* Even worse was their assertion of Einstein and colleagues as a scientific elite authority - urrrgh !

Unfortunately, while it's trivial to find out what the ignorant press were saying, it's nigh-on impossible to find out what scientists were saying. Many articles mention criticism from other scientists, but actual quotes appear to be non-existent. Clearly the responses must have been mixed, because he was publishing papers and securing patents and funding (albeit at a modest level). Goddard appears to have been naturally shy, but dealing with criticism is fundamental to the scientific method - given the track record of rockets at that point, harsh criticism might well be expected.

Goddard produced a memorable quote to a reporter :
Every vision is a joke until the first man accomplishes it; once realised, it becomes commonplace.
While true, thus far it's not seeming very likely that every good idea seems like a joke to the expert community, although Goddard would surely have approved of the Ig Nobel Prizes. But however strong the criticism in the US, elsewhere in the world Goddard and his rockets were being taken very seriously indeed.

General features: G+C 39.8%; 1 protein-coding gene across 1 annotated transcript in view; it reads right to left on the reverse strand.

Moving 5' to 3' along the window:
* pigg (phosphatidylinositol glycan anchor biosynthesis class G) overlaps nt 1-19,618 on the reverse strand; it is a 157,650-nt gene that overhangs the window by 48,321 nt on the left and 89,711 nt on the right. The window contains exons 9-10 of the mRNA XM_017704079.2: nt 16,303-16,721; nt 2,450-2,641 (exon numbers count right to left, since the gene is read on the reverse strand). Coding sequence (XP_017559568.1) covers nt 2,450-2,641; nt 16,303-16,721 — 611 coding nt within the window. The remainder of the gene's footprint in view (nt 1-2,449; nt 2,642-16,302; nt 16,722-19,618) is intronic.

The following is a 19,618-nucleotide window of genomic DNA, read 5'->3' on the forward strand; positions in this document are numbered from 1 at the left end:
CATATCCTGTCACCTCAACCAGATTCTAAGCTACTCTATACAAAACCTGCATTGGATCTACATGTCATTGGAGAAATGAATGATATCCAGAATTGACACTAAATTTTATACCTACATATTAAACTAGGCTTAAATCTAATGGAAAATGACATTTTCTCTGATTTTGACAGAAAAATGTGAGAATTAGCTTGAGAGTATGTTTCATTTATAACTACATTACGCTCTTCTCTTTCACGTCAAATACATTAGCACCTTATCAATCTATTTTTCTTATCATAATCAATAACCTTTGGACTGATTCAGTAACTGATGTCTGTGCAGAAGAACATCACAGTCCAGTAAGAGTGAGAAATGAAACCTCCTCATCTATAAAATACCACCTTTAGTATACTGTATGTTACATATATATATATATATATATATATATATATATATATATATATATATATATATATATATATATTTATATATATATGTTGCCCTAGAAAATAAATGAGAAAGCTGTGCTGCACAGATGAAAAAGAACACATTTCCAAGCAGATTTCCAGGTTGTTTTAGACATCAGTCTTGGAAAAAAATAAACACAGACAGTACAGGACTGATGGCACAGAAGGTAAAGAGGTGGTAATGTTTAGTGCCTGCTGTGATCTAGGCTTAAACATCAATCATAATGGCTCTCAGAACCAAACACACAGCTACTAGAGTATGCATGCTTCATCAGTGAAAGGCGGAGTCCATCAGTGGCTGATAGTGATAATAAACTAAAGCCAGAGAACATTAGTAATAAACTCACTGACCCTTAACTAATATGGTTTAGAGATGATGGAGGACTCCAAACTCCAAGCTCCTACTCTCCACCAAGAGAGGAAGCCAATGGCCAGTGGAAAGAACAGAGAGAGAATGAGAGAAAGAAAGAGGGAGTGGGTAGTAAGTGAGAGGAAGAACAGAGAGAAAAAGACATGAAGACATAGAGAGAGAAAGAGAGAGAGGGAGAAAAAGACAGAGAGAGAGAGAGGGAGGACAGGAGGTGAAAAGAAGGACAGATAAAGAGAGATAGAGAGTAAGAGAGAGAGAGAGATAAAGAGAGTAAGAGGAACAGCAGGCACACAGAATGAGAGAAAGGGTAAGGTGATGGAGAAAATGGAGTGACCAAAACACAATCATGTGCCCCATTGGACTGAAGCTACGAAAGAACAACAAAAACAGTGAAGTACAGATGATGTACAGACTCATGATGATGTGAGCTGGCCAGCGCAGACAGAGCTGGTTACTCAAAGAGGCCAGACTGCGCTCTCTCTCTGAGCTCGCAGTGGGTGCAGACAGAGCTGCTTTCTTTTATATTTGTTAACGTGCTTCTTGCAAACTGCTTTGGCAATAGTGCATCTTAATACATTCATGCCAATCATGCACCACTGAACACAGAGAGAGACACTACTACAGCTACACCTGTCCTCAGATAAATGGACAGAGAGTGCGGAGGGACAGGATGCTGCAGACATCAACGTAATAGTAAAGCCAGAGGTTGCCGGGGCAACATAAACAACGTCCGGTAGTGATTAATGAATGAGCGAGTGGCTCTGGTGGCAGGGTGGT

12) Death From Above



That rocks from space occasionally collide with the Earth is now such an absolute certainty that it's almost difficult to believe that at one point, the scientific establishment was having none of it. The problem is that impacts are so rare that it's incredibly unlikely a scientist would just happen to be in the right place at just the right time to witness such an event. Terrestrial meteor craters are not always easy to spot or to distinguish from volcanic craters, similarly volcanoes were invoked to explain lunar craters (never mind the bizarre alternative pseudoscientific theory of "world ice"). Meteor showers were once explained as being the results of volcanic explosions or even an atmospheric phenomena, until eventually a meteorite impact had such a large number of witnesses that it couldn't be discounted.